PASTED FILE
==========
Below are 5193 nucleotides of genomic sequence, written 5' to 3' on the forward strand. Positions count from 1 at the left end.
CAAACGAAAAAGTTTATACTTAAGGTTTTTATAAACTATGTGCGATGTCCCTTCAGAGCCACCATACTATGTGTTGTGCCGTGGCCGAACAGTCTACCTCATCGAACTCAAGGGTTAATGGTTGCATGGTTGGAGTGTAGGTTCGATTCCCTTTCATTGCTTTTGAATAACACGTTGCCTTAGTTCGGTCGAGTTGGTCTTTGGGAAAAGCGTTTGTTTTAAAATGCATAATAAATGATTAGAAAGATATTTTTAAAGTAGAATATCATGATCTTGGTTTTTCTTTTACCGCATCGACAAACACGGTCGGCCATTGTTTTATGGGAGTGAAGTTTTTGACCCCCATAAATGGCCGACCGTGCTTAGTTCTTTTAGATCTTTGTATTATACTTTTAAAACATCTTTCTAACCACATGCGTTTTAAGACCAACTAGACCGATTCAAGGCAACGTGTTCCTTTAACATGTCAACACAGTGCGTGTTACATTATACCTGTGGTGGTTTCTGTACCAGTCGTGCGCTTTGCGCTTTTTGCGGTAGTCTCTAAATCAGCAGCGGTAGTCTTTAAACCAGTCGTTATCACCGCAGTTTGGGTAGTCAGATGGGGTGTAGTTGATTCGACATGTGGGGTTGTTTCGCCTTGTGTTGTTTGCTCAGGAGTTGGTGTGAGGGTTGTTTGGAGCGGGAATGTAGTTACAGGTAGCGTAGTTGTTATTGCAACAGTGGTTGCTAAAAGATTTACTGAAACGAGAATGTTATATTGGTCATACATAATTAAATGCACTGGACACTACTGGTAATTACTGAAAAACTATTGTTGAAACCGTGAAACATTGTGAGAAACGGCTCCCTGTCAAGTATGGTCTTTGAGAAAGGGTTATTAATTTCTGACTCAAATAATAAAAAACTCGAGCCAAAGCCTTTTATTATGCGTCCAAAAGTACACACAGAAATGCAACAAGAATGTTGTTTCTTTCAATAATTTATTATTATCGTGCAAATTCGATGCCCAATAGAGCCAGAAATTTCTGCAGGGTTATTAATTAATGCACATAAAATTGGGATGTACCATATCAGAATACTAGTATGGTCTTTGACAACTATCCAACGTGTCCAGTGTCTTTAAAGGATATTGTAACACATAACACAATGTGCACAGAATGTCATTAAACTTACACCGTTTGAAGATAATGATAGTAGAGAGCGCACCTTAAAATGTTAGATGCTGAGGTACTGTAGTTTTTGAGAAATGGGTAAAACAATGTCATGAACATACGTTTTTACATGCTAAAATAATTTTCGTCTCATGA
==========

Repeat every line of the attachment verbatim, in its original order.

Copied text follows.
Below are 5193 nucleotides of genomic sequence, written 5' to 3' on the forward strand. Positions count from 1 at the left end.
CAAACGAAAAAGTTTATACTTAAGGTTTTTATAAACTATGTGCGATGTCCCTTCAGAGCCACCATACTATGTGTTGTGCCGTGGCCGAACAGTCTACCTCATCGAACTCAAGGGTTAATGGTTGCATGGTTGGAGTGTAGGTTCGATTCCCTTTCATTGCTTTTGAATAACACGTTGCCTTAGTTCGGTCGAGTTGGTCTTTGGGAAAAGCGTTTGTTTTAAAATGCATAATAAATGATTAGAAAGATATTTTTAAAGTAGAATATCATGATCTTGGTTTTTCTTTTACCGCATCGACAAACACGGTCGGCCATTGTTTTATGGGAGTGAAGTTTTTGACCCCCATAAATGGCCGACCGTGCTTAGTTCTTTTAGATCTTTGTATTATACTTTTAAAACATCTTTCTAACCACATGCGTTTTAAGACCAACTAGACCGATTCAAGGCAACGTGTTCCTTTAACATGTCAACACAGTGCGTGTTACATTATACCTGTGGTGGTTTCTGTACCAGTCGTGCGCTTTGCGCTTTTTGCGGTAGTCTCTAAATCAGCAGCGGTAGTCTTTAAACCAGTCGTTATCACCGCAGTTTGGGTAGTCAGATGGGGTGTAGTTGATTCGACATGTGGGGTTGTTTCGCCTTGTGTTGTTTGCTCAGGAGTTGGTGTGAGGGTTGTTTGGAGCGGGAATGTAGTTACAGGTAGCGTAGTTGTTATTGCAACAGTGGTTGCTAAAAGATTTACTGAAACGAGAATGTTATATTGGTCATACATAATTAAATGCACTGGACACTACTGGTAATTACTGAAAAACTATTGTTGAAACCGTGAAACATTGTGAGAAACGGCTCCCTGTCAAGTATGGTCTTTGAGAAAGGGTTATTAATTTCTGACTCAAATAATAAAAAACTCGAGCCAAAGCCTTTTATTATGCGTCCAAAAGTACACACAGAAATGCAACAAGAATGTTGTTTCTTTCAATAATTTATTATTATCGTGCAAATTCGATGCCCAATAGAGCCAGAAATTTCTGCAGGGTTATTAATTAATGCACATAAAATTGGGATGTACCATATCAGAATACTAGTATGGTCTTTGACAACTATCCAACGTGTCCAGTGTCTTTAAAGGATATTGTAACACATAACACAATGTGCACAGAATGTCATTAAACTTACACCGTTTGAAGATAATGATAGTAGAGAGCGCACCTTAAAATGTTAGATGCTGAGGTACTGTAGTTTTTGAGAAATGGGTAAAACAATGTCATGAACATACGTTTTTACATGCTAAAATAATTTTCGTCTCATGA